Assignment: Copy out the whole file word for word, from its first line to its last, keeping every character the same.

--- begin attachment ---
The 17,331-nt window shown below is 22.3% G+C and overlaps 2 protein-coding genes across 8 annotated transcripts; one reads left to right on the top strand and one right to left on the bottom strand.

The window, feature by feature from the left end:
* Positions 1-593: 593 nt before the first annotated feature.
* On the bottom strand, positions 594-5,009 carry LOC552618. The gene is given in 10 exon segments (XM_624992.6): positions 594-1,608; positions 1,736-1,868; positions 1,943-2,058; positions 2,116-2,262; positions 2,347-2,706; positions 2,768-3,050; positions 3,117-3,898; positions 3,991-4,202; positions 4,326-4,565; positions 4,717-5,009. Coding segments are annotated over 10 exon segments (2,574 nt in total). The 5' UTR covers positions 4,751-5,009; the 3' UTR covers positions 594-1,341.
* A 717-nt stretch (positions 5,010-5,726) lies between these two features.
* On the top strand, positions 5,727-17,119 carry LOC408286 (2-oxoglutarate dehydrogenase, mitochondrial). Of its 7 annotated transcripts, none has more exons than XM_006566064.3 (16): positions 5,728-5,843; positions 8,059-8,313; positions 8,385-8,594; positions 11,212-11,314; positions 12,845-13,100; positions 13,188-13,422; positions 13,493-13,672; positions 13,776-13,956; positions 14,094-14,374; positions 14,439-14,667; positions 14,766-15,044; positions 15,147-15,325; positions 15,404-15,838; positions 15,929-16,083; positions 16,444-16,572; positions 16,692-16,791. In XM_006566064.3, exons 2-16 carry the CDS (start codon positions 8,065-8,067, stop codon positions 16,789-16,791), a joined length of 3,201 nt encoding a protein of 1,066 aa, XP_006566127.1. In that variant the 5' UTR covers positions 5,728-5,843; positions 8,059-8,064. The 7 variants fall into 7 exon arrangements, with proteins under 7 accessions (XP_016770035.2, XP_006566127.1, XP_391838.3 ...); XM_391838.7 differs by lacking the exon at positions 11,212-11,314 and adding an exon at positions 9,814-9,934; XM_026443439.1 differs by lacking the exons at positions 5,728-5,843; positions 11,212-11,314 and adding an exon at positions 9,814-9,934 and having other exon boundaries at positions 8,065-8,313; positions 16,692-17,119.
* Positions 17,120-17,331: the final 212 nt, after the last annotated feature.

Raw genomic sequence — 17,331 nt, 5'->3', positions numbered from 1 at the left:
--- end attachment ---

The 17,331-nt window shown below is 22.3% G+C and overlaps 2 protein-coding genes across 8 annotated transcripts; one reads left to right on the top strand and one right to left on the bottom strand.

The window, feature by feature from the left end:
* Positions 1-593: 593 nt before the first annotated feature.
* On the bottom strand, positions 594-5,009 carry LOC552618. The gene is given in 10 exon segments (XM_624992.6): positions 594-1,608; positions 1,736-1,868; positions 1,943-2,058; positions 2,116-2,262; positions 2,347-2,706; positions 2,768-3,050; positions 3,117-3,898; positions 3,991-4,202; positions 4,326-4,565; positions 4,717-5,009. Coding segments are annotated over 10 exon segments (2,574 nt in total). The 5' UTR covers positions 4,751-5,009; the 3' UTR covers positions 594-1,341.
* A 717-nt stretch (positions 5,010-5,726) lies between these two features.
* On the top strand, positions 5,727-17,119 carry LOC408286 (2-oxoglutarate dehydrogenase, mitochondrial). Of its 7 annotated transcripts, none has more exons than XM_006566064.3 (16): positions 5,728-5,843; positions 8,059-8,313; positions 8,385-8,594; positions 11,212-11,314; positions 12,845-13,100; positions 13,188-13,422; positions 13,493-13,672; positions 13,776-13,956; positions 14,094-14,374; positions 14,439-14,667; positions 14,766-15,044; positions 15,147-15,325; positions 15,404-15,838; positions 15,929-16,083; positions 16,444-16,572; positions 16,692-16,791. In XM_006566064.3, exons 2-16 carry the CDS (start codon positions 8,065-8,067, stop codon positions 16,789-16,791), a joined length of 3,201 nt encoding a protein of 1,066 aa, XP_006566127.1. In that variant the 5' UTR covers positions 5,728-5,843; positions 8,059-8,064. The 7 variants fall into 7 exon arrangements, with proteins under 7 accessions (XP_016770035.2, XP_006566127.1, XP_391838.3 ...); XM_391838.7 differs by lacking the exon at positions 11,212-11,314 and adding an exon at positions 9,814-9,934; XM_026443439.1 differs by lacking the exons at positions 5,728-5,843; positions 11,212-11,314 and adding an exon at positions 9,814-9,934 and having other exon boundaries at positions 8,065-8,313; positions 16,692-17,119.
* Positions 17,120-17,331: the final 212 nt, after the last annotated feature.

Raw genomic sequence — 17,331 nt, 5'->3', positions numbered from 1 at the left: